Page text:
Miniature ‘tumor farm’ may guide personalized lung cancer therapy

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Researchers developed a miniature “tumor farm” model that uses biopsied tumor cells to enable personalized, 3-D testing of the cells’ response to various lung cancer drugs.

The platform — the result of a collaborative effort led by Ian Papautsky, PhD, the Richard and Loan Hill professor of biomedical engineering at University of Illinois Chicago, and Takeshi Shimamura, PhD, MS, associate professor at the university and principal investigator at the Shimamura lab — uses tumor cells harvested during biopsy to grow hundreds of microscopic tumors.

Lung cancer scan

A miniature “tumor farm” model that biopsied tumor cells to enable personalized, 3-D testing of the cells’ response to various lung cancer drugs. Image: Adobe Stock

Investigators expose these patient-derived “organoids” to a comprehensive menu of cancer drugs using microfluidics to predict the optimal treatment for each patient.

Results of preliminary studies published in Lab On a Chip show the model is able to mimic lung tumors and their microenvironment to assess drug sensitivity and resistance. If the platform is clinically approved, it could be used to quickly evaluate a broad array of drugs — either alone or in combination — for each patient.

“A number of other systems work with organoids, but our system is specifically designed for looking at the response to treatment, whereas other systems might be looking at growing healthy tissues,” Papautsky told Healio. “In our case, we’re interested in very quickly growing these organoids and then being able to assess the drug response in a few days. We’re not looking to grow them for months at a time, because the goal is to get the information to the oncologist to help the patient.”

Healio spoke with Papautsky and Shimamura about how the model works, how it has performed so far and their plans for future research.

Healio: What does this system consist of and how does it work?

Papautsky: Our system builds an array of miniature, rounded wells. When we collect tissue from a patient, a miniscule amount of patient tissue goes into these wells. There are hundreds of these micro-wells in this large system. We then can measure how these miniature tumors respond to treatment and how they grow. We can monitor their progress.

Healio: How has this been evaluated so far and how has it performed?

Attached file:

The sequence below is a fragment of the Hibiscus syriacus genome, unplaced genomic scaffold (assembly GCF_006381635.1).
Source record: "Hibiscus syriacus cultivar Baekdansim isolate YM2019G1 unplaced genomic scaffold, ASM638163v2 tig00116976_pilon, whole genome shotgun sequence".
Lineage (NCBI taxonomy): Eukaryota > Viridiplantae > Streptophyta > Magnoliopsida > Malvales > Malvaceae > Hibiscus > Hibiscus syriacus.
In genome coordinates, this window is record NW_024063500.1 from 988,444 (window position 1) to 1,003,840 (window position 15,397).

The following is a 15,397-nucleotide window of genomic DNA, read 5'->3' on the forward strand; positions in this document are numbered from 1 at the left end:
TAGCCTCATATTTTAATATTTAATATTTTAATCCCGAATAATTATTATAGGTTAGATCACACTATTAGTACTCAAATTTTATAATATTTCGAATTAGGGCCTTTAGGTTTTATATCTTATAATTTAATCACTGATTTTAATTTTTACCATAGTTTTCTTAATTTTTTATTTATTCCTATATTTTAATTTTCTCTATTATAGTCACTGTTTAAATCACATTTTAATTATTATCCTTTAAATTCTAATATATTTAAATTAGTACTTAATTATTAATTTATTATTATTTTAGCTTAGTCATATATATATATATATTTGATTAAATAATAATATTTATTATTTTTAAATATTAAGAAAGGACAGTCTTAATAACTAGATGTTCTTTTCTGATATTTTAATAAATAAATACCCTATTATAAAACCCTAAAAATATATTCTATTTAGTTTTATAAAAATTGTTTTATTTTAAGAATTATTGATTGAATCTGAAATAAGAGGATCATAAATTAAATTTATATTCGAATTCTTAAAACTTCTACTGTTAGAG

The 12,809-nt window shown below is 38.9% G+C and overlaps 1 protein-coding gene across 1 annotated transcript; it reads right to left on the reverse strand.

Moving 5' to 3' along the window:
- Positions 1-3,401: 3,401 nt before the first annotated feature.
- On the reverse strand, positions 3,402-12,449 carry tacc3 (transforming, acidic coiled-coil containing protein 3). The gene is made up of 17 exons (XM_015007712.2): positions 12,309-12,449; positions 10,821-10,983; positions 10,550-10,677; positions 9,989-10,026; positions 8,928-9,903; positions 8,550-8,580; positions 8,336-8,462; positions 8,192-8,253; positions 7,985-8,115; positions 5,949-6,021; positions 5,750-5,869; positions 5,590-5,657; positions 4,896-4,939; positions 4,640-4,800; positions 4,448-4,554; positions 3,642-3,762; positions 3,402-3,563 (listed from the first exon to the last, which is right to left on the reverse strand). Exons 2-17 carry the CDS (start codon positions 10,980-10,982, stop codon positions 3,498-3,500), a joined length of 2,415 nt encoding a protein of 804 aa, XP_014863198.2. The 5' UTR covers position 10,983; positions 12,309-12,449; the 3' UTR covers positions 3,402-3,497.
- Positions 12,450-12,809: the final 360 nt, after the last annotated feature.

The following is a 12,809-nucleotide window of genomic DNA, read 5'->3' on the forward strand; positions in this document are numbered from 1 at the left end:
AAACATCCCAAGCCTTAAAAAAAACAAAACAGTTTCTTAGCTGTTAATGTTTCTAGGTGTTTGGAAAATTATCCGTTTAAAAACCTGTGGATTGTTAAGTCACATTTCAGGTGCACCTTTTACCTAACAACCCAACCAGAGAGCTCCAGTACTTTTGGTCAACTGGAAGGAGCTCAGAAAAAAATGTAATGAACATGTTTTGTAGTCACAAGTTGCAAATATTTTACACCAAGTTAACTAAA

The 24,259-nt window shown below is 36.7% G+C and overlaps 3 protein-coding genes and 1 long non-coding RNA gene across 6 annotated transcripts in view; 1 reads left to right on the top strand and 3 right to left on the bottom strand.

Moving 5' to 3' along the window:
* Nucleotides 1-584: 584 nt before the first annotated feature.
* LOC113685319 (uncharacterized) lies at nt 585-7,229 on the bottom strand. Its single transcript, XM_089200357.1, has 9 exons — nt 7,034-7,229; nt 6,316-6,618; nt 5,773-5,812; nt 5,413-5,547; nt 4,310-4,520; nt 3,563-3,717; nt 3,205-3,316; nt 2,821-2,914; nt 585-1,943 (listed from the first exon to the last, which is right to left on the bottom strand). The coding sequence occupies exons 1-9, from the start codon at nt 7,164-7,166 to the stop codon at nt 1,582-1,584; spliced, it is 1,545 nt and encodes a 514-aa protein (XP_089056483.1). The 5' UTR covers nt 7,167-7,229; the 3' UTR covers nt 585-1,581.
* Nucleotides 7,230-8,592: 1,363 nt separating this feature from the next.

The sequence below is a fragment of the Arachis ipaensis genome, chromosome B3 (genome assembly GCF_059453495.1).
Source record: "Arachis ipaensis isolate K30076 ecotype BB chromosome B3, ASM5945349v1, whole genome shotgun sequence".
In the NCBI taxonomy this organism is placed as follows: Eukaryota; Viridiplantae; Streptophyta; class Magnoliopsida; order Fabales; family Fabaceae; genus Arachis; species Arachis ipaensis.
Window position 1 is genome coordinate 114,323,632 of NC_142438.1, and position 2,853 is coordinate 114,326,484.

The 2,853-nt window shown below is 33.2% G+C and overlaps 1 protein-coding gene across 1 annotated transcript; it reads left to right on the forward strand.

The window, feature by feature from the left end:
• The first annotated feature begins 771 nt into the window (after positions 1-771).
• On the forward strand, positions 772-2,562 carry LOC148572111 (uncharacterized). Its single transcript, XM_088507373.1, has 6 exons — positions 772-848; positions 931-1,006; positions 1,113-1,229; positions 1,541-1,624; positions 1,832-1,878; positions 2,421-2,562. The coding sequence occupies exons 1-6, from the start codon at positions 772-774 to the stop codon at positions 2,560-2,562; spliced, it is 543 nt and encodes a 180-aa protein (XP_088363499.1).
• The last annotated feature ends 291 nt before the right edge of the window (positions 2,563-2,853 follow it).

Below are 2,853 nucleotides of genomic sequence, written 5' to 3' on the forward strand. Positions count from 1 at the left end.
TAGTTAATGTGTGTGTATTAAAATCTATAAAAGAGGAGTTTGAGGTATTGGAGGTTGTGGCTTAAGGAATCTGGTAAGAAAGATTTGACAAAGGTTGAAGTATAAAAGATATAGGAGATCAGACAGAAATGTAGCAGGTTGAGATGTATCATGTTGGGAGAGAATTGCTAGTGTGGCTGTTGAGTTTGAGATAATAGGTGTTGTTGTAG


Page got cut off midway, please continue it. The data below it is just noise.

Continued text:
Papautsky: We have tested this approach using both lung cancer cell lines and also with patient-derived organoids. We’ve looked at tissues that have had both EGFR and KRAS G12C mutations, and they show a response that is analogous to what we see with two dimensional cultures. There are clinically relevant responses from all of the tissue types.

Healio: How could this model improve personalization of lung cancer treatment?

Shimamura: The biopsy sample for the lung is very difficult. The pleural effusion samples from patients with lung cancer have to be drained once in a while but do contain a lot of tumor cells, as well. Those are the patients who usually require very effective chemotherapy or other targeted therapies to minimize the disease. The first layer of the trial was the cell line and the second is the patient-derived organoids. Next would be to utilize these pleural effusion-isolated cancer cells to really screen for which drug will be most effective. Then we have to set up phase 1 trials. We are collaborating with physicians to implement strategies to go forward.

Healio: What still needs to be assessed and what unanswered questions remain?

Shimamura: We’ve been using the cells from the patient-derived organoids (PDOs), which we know harbor the mutation that sensitizes the cells for targeted therapies. However, in reality, there are many patients without these mutations. We have to deal with something we don’t know anything about. We have to evaluate PDOs or maybe unknown patient isolates to see if this system can utilize the chemotherapy that is normally used to treat lung cancer. It might sound underwhelming but, if we know which chemotherapy works best for a certain patient, this is advancing personalized medicine.

Papautsky: We’re working toward scaling these micro-wells to accommodate multiple drugs for combination as well as sequential treatment. That’s where we’re headed in the future. We want to integrate the ability to bring multiple drugs or combinations of drugs and be able to test them on a large number of these organoids that would give us statistical significance in their response.

Healio: Is there anything else you’d like to mention?

Shimamura: As Dr. Papautsky mentioned, there are systems that we can commercially purchase, but these systems are not designed to accommodate the weird shapes that PDOs often have. This system is beautifully designed to force these spheroids into the same size or similar size, so that the standard deviation is very small in terms of the well-to-well differences in the cell size. If we’re going to assess the drug response, we need similar-sized materials to make sure the results are statistically significant. That is the beauty of this system. On top of it, [Papautsky’s] expertise in microfluidics enables us to do sequential or combination treatment and then measure the response with statistical significance.

References :

For more information :

Ian Papautsky, PhD, can be reached at

Takeshi Shimamura, PhD, MS, can reached at

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